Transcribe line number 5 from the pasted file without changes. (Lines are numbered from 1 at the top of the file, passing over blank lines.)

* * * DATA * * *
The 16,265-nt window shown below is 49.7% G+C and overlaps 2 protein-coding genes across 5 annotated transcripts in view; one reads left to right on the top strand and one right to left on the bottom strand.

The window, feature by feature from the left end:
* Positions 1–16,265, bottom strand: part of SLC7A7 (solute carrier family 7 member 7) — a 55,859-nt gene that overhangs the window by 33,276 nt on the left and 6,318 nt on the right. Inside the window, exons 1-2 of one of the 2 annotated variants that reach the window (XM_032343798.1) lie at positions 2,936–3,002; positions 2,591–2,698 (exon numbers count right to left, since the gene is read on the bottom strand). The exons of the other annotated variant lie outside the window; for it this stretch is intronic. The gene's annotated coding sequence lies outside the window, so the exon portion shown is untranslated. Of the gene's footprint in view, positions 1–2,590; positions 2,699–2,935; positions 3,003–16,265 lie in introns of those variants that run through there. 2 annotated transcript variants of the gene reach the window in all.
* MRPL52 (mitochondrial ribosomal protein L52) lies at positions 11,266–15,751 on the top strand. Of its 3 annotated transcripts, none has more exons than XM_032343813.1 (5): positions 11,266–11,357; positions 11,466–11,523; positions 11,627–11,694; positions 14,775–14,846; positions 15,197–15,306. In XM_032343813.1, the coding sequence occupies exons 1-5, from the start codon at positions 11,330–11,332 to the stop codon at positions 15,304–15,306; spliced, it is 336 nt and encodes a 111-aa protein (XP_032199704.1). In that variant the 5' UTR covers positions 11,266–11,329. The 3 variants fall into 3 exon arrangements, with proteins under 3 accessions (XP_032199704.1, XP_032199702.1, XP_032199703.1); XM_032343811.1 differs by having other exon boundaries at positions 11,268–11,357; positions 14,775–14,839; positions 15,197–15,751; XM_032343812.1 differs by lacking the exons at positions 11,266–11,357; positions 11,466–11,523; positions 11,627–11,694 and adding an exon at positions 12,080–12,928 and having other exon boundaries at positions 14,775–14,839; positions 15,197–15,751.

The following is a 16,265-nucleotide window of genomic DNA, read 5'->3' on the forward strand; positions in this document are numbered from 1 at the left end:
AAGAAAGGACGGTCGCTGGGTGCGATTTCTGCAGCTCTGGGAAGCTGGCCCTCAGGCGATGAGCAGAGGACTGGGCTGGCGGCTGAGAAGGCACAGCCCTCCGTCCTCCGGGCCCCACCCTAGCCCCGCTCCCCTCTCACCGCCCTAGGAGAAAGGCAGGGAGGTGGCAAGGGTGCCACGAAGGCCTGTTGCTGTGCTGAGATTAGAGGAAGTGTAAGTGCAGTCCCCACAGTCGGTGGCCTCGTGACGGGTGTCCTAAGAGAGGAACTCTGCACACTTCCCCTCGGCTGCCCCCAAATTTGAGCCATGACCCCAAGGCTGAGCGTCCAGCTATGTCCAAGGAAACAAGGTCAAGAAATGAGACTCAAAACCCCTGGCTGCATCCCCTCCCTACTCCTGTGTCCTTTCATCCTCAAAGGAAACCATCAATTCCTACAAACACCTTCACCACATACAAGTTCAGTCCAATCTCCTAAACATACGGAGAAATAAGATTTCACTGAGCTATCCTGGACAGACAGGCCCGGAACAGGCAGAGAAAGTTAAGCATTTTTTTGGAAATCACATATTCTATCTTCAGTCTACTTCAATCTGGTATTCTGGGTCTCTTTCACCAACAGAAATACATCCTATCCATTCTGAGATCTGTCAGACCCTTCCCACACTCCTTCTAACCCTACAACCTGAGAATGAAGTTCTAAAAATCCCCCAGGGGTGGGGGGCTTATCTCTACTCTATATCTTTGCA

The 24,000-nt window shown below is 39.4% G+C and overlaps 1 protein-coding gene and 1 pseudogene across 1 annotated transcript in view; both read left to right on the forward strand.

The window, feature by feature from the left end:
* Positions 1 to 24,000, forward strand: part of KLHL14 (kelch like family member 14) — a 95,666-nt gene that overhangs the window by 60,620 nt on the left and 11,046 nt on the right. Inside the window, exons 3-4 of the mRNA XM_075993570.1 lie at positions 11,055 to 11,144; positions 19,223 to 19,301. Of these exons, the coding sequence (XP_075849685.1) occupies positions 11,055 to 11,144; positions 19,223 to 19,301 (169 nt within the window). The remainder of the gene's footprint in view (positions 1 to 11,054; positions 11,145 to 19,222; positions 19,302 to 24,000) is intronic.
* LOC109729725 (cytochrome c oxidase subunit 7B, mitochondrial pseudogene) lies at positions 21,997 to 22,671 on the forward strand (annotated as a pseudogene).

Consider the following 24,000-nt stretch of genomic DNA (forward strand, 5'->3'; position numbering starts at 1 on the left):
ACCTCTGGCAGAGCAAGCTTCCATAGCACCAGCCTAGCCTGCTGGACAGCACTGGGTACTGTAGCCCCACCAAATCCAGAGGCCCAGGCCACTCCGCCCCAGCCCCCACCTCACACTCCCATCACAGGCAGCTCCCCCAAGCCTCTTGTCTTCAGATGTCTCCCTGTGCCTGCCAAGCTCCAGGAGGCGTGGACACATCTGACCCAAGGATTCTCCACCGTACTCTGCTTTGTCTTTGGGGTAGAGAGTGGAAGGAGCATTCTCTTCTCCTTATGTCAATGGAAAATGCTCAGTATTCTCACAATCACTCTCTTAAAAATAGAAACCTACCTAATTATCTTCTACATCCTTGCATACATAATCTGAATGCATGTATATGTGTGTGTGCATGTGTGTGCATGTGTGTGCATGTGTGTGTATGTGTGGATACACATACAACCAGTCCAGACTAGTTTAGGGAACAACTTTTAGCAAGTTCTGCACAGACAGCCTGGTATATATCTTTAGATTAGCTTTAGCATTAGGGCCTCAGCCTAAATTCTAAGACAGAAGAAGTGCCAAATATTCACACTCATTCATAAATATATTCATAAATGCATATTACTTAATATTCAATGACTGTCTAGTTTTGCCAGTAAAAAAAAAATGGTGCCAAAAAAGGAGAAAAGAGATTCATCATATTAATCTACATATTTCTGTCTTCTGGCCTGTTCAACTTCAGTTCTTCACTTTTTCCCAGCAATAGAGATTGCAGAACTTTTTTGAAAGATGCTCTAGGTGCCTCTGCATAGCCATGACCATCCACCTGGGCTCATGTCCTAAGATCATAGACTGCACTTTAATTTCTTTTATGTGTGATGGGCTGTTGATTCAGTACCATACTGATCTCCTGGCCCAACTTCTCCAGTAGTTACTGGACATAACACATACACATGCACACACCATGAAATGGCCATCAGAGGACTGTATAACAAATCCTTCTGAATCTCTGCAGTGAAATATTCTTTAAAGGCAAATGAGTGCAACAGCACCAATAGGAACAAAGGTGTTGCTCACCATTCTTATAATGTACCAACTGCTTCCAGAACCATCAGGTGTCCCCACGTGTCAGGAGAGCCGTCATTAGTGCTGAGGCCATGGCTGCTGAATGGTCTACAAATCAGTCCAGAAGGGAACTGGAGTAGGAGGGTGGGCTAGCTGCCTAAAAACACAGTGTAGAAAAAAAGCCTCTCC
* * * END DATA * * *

The following is a 16,265-nucleotide window of genomic DNA, read 5'->3' on the forward strand; positions in this document are numbered from 1 at the left end: